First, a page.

Has lived in Austria, El Salvador, England, Gabon, India, Italy, Lebanon, Switzerland, the US, and Venezuela.
  • Henry Art Gallery
  • Has lived in Austria, El Salvador, England, Gabon, India, Italy, Lebanon, Switzerland, the US, and Venezuela. (Dig the tie.)
His name is Luis Croquer, and I haven't talked to him yet, but on paper, he's a dream.

His most recent job was as the inaugural director and chief curator for the ambitious—critics repeatedly called it "adventurous"—MOCA Detroit, which opened five years ago, and which Croquer gave "200 percent of my life" until he announced he was leaving this past fall. He said he wanted to focus more on working with artists, less on managing staff. (It's an industry dilemma.)

Enter the Henry, where he'll start work March 13. His position is a new one for the museum, which until now operated with a chief curator. Liz Brown held that role for several years.

Croquer's background: Before MOCAD, he was special projects assistant to the director at the Museo del Barrio in New York; he was senior curator at the American Federation of Arts in New York; and he was curator of historical exhibitions at the Drawing Center in New York.

He was born in El Salvador and has lived all over the world. He studied anthropology and communications as an undergraduate at Goldsmiths College, University of London, and earned his master's degree in modern and contemporary art history, theory, and criticism at the State University of New York at Purchase. He's been the recipient of Fulbright, Hilla Rebay International, and Warhol Foundation fellowships.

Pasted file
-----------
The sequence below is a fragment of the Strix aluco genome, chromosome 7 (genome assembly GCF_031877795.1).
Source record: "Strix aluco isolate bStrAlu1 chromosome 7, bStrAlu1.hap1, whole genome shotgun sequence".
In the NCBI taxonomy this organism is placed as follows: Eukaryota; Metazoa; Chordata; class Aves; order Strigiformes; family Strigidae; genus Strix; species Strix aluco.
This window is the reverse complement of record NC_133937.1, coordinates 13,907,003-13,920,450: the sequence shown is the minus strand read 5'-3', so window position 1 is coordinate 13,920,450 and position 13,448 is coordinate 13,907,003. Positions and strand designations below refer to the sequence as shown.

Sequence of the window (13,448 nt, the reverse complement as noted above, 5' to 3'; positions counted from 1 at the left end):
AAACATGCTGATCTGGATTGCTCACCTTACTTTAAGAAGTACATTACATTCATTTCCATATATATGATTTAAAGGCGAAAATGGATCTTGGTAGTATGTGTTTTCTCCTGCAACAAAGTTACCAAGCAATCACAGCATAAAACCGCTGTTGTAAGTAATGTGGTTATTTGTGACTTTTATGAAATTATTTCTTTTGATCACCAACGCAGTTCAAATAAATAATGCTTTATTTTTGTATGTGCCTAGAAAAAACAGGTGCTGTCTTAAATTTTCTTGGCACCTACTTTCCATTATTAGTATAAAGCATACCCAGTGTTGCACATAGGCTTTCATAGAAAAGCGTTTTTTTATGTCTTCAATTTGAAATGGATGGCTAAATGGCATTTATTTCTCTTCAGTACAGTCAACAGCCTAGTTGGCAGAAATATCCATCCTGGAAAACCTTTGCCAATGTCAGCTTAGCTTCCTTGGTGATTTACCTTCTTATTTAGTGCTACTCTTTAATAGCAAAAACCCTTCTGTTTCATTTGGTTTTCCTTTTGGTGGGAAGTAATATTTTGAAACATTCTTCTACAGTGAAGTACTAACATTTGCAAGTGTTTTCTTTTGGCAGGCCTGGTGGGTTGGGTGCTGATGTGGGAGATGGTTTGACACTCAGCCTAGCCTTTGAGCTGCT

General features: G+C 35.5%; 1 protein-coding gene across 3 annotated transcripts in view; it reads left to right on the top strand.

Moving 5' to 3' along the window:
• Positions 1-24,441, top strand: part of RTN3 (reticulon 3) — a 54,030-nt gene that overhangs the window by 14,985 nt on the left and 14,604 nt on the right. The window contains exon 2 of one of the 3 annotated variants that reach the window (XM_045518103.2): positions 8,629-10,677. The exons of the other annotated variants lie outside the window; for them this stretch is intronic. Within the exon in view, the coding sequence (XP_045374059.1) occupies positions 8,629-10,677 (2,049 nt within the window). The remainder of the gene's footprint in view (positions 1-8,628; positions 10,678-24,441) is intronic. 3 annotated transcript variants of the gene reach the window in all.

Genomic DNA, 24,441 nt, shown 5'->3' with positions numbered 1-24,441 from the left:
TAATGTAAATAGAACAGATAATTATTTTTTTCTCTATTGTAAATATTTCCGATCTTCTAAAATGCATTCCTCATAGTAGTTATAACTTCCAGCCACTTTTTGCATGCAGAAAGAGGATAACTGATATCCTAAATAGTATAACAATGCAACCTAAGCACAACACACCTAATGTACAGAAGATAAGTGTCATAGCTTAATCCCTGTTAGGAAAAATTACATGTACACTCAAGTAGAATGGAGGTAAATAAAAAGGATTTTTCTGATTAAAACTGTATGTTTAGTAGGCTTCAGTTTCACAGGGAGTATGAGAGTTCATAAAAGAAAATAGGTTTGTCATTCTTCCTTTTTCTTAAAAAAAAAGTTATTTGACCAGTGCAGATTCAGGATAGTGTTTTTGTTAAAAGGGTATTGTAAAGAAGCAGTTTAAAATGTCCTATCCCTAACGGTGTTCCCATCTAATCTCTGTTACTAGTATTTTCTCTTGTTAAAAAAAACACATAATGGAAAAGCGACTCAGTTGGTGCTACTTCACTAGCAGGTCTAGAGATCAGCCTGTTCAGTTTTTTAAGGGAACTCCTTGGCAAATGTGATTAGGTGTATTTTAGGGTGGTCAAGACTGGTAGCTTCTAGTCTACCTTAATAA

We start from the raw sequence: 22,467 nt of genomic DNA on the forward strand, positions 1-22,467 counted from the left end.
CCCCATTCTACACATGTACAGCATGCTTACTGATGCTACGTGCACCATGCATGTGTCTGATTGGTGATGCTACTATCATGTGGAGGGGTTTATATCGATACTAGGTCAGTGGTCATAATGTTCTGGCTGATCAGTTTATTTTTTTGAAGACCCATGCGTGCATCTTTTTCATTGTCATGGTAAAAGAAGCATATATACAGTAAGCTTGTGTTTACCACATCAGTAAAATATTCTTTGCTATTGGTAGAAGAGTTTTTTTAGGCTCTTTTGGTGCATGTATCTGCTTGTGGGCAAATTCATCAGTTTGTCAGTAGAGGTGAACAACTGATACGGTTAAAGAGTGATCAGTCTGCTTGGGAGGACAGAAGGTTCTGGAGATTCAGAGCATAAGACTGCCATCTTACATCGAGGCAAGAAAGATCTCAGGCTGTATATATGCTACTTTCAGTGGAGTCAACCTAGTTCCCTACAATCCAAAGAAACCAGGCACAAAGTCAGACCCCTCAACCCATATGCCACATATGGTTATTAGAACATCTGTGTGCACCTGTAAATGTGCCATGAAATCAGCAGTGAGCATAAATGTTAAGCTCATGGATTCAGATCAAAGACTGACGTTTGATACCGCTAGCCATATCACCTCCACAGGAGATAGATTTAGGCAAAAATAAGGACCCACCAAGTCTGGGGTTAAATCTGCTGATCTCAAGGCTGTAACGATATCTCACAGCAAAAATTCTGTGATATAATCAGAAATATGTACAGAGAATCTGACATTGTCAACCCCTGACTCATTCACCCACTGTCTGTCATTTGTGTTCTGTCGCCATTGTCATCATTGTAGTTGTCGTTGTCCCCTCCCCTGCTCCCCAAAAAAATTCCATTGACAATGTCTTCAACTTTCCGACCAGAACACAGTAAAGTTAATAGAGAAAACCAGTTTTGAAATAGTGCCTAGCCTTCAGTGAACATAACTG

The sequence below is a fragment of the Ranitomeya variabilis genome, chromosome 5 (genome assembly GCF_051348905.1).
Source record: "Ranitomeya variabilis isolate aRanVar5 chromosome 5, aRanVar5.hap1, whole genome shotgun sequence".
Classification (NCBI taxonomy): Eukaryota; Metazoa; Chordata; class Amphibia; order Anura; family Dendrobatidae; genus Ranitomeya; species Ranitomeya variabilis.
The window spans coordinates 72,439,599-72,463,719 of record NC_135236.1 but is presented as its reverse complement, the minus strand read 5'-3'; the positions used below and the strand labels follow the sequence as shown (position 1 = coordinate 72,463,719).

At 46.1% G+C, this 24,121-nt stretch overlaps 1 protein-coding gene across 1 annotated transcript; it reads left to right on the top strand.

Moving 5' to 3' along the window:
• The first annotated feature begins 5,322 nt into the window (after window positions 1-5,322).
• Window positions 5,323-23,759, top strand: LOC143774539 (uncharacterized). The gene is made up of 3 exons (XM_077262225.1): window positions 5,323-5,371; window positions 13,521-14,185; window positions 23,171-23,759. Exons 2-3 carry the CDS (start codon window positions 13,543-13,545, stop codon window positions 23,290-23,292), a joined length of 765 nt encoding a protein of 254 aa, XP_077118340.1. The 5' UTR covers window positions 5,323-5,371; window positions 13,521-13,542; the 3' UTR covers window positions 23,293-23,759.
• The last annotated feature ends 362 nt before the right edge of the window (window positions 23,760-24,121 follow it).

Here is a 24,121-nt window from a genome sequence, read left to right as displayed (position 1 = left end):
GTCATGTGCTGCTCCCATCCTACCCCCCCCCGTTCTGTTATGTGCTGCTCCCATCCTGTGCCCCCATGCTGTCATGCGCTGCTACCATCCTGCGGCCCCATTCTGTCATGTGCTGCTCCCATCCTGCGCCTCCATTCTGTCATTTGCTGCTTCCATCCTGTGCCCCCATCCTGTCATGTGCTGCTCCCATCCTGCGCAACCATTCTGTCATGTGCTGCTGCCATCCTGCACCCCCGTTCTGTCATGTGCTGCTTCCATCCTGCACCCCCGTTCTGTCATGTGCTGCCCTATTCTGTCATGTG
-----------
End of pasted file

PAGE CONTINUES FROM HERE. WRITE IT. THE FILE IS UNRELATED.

Croquer's arrival will be the latest in a string of changes at Seattle museums. Seattle Art Museum is still seeking a director. The Frye recently lost terrific chief curator Robin Held and has not yet announced whether it will replace her. Catharina Manchanda joined SAM as its modern and contemporary curator in August.

The full press release is on the jump.

This post has been updated since its original publication.

Sylvia Wolf, Director of the Henry Art Gallery, Seattle, announced today that Luis Croquer has been appointed to the position of Deputy Director of Art and Education, concluding a comprehensive international search. Croquer was formerly Director and Chief Curator of the Museum of Contemporary Art, Detroit. He plans to assume his responsibilities March 13, 2012.

The Deputy Director of Art and Education (DDAE) is a new position at the Henry, designed to provide strategic leadership, oversight, and management of integrated exhibition, collection, and education initiatives. The DDAE is a curator first and foremost, partnering with the Henry Director and curatorial team on developing the artistic direction for the Henry. In addition, the DDAE will support institution-wide efforts to promote and identify funding sources for Henry exhibitions, publications, and education programs as the Henry embarks on a major fundraising campaign.